|Publication number||US7748921 B2|
|Application number||US 10/583,075|
|Publication date||Jul 6, 2010|
|Filing date||Dec 15, 2004|
|Priority date||Dec 16, 2003|
|Also published as||CN101031365A, CN101031365B, DE112004002511T5, US20070147945, WO2005058510A1|
|Publication number||10583075, 583075, PCT/2004/42066, PCT/US/2004/042066, PCT/US/2004/42066, PCT/US/4/042066, PCT/US/4/42066, PCT/US2004/042066, PCT/US2004/42066, PCT/US2004042066, PCT/US200442066, PCT/US4/042066, PCT/US4/42066, PCT/US4042066, PCT/US442066, US 7748921 B2, US 7748921B2, US-B2-7748921, US7748921 B2, US7748921B2|
|Inventors||Michael B. Puczkowski|
|Original Assignee||Trac-Tool Products, Llc|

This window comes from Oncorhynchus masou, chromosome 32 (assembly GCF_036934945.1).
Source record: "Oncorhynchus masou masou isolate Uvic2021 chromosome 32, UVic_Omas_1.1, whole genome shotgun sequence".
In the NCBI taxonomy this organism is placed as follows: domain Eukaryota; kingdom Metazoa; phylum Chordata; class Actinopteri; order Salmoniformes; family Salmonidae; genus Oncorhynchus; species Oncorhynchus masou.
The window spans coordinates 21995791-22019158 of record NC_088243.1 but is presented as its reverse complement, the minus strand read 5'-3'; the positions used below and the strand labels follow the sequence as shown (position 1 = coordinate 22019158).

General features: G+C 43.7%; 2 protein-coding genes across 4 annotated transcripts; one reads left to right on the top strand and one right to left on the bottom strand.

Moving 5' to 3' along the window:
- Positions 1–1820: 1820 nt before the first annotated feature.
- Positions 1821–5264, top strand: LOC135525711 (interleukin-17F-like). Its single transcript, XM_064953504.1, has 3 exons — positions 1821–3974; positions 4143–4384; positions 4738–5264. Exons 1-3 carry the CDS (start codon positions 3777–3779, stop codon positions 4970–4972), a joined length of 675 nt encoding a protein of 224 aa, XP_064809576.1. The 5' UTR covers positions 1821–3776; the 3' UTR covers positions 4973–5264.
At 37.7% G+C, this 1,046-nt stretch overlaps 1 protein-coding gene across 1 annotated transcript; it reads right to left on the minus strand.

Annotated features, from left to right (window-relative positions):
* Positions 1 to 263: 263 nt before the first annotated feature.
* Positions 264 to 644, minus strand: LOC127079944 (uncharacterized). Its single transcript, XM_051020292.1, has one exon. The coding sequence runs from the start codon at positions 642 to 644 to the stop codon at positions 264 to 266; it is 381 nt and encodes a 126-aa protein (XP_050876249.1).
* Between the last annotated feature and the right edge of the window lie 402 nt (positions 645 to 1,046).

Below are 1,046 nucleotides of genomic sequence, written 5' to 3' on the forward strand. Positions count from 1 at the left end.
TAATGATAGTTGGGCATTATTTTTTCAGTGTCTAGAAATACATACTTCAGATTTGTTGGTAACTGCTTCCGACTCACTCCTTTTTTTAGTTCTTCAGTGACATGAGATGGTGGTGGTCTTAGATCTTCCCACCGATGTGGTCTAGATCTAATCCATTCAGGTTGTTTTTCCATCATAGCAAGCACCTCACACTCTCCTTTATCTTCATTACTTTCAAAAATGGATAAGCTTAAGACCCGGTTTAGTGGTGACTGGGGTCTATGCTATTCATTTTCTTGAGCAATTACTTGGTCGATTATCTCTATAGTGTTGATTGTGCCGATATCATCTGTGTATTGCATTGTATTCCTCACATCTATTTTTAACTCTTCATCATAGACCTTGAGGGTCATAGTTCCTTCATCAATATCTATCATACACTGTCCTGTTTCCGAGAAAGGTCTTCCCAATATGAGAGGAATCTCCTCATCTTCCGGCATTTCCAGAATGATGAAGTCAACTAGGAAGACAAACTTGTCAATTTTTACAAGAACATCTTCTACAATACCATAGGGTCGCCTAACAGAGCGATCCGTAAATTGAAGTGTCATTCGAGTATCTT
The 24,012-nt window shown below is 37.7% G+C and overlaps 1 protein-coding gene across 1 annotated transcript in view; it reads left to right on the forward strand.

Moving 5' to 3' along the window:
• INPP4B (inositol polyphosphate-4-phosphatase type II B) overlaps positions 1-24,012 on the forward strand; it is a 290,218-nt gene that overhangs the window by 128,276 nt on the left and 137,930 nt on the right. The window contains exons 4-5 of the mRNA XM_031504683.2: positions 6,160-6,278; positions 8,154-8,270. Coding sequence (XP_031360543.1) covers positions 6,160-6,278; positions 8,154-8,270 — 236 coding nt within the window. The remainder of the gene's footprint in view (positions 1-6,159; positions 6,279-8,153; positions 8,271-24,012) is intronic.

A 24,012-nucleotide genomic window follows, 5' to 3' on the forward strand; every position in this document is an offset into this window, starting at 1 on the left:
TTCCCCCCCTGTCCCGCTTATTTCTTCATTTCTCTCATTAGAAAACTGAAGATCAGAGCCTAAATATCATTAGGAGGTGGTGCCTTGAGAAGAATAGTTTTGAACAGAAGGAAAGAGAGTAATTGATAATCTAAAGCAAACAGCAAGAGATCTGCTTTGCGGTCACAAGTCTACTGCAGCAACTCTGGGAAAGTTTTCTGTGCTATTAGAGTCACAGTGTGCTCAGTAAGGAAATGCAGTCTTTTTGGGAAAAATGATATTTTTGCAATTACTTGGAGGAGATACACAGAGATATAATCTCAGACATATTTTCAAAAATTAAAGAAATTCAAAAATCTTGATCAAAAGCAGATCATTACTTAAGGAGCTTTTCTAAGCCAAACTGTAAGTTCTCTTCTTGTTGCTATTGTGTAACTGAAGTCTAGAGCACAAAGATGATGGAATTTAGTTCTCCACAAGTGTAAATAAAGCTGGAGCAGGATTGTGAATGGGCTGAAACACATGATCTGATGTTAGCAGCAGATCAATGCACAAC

|Export Citation||BiBTeX, EndNote, RefMan|
|Patent Citations (18), Non-Patent Citations (2), Classifications (23), Legal Events (6)|
|External Links: USPTO, USPTO Assignment, Espacenet|
This application claims the benefit of provisional patent application Ser. No. 60/530,097 filed Dec. 16, 2003, which is incorporated by reference.
Known methods of painting use a conventional roller assembly, for example, a roller such as a cardboard or plastic having an absorbent material such as nylon, reticulated foam, felt, lambswool or a sponge that temporarily holds a liquid (e.g. paint) until the liquid is applied to a work surface. This is widely used to cover large surface areas typically where not much trim or detail painting is required.
Still another method is to modify the conventional roller so that it receives paint under relatively high pressure through the cylindrical roller and permeates the inner surface of the absorbent material where it passes to the external surface thereof for application to an associated work surface. Known pressure roller assemblies supply paint to an internal passage of the roller at pressures of approximately 1000 psi.